A daughter of George E. and Effie Parcher Minot, Blanche Minot was born on September 1, 1874 in the house on the Minot Hill Road in Belgrade where family members had lived for four generations. Her father was a successful farmer on the family homestead, while also serving in various posts such as town clerk, school board member, and selectman in Belgrade. Going to Augusta, he was a member of the State Senate and Chief Clerk in the office of the Secretary of the Senate. He next went to Washington to fill the position of Manager in the national House of Representatives, 51st Congress. He was also active in the Grange.
A pencil print of the Minot family homestead by Blanche Minot
Blanche’s older brother, John Claire Minot (1872-1941), had an illustrious career. After graduating from Bowdoin College, he was editor of the Kennebec Journal, editor of the publication, The Youth’s Companion, and had a nineteen year career as literary editor of the Boston Herald. He also authored fourteen books.
While often overshadowed by her more prominent brother, Blanche was a remarkable woman in her own right. A bright and motivated student, Blanche began her teaching career at the age of sixteen when she took charge of the primary school in Rangeley in 1891. Two years later she advanced to teach in Rangeley’s Free High School, and later she taught school in Popham Beach.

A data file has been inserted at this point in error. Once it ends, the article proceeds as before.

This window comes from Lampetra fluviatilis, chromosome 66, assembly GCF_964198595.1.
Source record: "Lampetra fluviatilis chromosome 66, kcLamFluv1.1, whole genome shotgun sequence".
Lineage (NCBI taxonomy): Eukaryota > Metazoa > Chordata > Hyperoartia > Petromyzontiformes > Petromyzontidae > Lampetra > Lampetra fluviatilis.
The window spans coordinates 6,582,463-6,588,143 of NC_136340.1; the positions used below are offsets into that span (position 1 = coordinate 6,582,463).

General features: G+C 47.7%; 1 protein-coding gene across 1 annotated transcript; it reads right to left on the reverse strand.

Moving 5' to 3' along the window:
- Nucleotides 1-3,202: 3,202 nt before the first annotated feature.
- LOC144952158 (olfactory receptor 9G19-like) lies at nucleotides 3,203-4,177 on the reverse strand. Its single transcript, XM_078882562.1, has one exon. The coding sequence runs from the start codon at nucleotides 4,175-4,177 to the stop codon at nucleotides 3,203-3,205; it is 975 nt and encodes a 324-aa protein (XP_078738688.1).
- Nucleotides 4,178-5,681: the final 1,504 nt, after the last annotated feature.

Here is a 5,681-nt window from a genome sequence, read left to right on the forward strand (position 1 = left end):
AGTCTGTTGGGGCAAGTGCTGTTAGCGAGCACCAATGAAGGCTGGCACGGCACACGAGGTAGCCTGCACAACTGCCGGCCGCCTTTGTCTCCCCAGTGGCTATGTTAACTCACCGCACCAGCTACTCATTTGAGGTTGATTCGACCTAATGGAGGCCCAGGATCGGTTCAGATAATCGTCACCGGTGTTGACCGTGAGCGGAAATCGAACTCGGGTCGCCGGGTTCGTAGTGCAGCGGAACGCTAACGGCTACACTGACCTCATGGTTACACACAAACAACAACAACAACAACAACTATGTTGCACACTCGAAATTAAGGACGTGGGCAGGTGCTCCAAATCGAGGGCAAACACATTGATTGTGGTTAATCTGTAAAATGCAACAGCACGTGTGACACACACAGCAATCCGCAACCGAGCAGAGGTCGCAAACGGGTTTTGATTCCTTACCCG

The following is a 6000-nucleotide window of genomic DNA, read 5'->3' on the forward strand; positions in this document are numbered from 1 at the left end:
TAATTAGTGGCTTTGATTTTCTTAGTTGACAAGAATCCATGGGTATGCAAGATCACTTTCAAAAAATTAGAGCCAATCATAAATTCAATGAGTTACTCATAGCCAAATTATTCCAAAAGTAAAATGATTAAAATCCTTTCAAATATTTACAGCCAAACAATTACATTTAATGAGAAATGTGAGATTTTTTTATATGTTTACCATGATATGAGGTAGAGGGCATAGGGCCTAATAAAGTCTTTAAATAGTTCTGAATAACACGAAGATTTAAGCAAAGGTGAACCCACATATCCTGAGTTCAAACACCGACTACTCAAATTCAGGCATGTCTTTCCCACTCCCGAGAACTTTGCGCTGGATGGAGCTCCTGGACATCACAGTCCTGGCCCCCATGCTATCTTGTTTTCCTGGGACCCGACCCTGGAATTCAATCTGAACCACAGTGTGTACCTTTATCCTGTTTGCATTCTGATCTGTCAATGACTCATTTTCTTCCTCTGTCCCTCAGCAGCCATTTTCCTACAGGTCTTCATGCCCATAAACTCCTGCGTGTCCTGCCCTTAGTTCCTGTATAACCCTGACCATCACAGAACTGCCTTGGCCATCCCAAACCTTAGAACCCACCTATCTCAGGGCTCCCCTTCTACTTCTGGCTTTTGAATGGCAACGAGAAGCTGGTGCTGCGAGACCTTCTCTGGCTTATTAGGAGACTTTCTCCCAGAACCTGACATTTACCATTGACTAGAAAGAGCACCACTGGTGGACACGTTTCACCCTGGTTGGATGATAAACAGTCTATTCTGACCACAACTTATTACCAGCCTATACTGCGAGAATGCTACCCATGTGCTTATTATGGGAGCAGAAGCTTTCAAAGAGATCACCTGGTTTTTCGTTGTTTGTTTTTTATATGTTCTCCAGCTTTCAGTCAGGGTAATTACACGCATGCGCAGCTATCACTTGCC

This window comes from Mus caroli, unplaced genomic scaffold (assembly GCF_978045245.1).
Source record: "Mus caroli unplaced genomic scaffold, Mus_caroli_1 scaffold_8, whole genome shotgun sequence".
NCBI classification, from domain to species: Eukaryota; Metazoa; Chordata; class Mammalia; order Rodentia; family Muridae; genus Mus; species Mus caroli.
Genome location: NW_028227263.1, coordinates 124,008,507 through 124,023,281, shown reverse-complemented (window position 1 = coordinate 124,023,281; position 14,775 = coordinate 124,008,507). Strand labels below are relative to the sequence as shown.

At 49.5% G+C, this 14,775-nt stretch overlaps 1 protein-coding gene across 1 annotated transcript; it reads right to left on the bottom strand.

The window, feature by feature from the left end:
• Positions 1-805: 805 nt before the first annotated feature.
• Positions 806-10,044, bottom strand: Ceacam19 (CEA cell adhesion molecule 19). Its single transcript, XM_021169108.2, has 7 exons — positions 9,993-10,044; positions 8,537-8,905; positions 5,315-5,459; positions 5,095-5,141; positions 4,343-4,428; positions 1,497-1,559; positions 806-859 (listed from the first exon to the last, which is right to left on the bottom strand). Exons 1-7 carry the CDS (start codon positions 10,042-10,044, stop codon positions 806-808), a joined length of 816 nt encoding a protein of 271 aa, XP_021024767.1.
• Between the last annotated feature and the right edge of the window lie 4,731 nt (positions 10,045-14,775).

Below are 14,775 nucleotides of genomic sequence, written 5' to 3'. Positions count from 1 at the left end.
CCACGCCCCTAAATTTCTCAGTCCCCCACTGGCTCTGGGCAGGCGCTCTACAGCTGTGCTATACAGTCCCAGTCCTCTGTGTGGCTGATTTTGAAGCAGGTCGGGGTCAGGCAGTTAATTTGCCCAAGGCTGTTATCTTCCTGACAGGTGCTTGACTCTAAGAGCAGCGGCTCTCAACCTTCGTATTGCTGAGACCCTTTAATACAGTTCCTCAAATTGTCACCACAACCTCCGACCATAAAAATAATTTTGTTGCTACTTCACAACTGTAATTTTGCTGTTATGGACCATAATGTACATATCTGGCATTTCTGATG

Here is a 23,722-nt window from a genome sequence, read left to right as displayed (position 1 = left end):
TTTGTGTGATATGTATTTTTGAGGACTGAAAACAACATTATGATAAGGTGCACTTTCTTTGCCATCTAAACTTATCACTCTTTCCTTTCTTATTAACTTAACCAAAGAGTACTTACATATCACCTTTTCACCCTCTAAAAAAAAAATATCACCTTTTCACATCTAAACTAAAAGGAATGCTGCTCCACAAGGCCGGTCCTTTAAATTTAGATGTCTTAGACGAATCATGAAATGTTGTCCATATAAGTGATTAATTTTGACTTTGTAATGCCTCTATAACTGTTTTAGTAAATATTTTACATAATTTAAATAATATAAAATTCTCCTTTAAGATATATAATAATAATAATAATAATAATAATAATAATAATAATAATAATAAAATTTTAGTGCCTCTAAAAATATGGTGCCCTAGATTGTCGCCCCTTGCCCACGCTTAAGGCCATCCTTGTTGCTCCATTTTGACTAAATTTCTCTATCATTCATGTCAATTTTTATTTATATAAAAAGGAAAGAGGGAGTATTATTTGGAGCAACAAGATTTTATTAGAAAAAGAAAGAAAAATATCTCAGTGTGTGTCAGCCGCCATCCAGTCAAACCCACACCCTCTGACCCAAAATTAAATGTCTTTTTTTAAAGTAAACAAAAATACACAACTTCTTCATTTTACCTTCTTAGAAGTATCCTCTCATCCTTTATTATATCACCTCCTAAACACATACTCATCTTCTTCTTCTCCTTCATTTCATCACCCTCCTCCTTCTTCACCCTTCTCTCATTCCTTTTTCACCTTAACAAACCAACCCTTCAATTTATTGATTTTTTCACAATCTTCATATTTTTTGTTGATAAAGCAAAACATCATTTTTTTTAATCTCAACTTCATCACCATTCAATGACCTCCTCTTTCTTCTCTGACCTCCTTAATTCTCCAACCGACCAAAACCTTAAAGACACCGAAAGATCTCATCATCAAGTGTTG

But Blanche was not to teach in Maine indefinitely. An 1899 directory finds her boarding with a family in Kingston, MA, where she is listed as a teacher, and subsequent directories through 1924 find her living in Belmont, MA while teaching in the part of that city known as Waverley.
Blanche never forgot her ties to Belgrade, however, and returned often. A 1910 news item from the Waterville Morning Sentinel reported, “Miss Blanche Minot, who teaches school in Waverly, Mass. came home Friday to spend Christmas with her mother, Mrs. George Minot.”
It was not for her teaching career that Blanche Minot is best remembered. She was a prolific artist, and even today, some of her works show up in auction houses or on EBay.
There is so much of Blanche’s artistic career we don’t know about, but one little blurb was printed in the Waterville Sentinel in September, 1910. While visiting the farm in Belgrade for the summer that year, one of her paintings was entered in a competition as part of the Central Maine Fair, a long running annual event in Waterville. The newspaper reported that she had won first place in the “Amateur Landscape” category at the fair.
A Blanche Minot watercolor was often included with a personal handwritten greeting card to her friends.
Painting by Blanche Minot: Road to the Sea
Photo courtesy of John Stuart
A Blanch Minot painting survives in Belgrade in the home of John and Vera Stuart. Here the painting is being admired by their granddaughter, Sophia Stuart, a great-great-great-granddaughter of Blanche Minot’s cousin, Bertram Parcher Stuart (1864-1910).
Blanche Minot eventually retired to her home town of Belgrade, and upon her death on June 17, 1935, she was buried in her family’s plot in Woodside Cemetery. Her stone included the description: “Beloved teacher, devoted daughter, gallant sufferer.”
Blanche Minot’s mother, Effie Parcher Minot, celebrated her 100th birthday one year after Blanche’s passing. Effie Minot died at the age of 103 on December 11, 1939.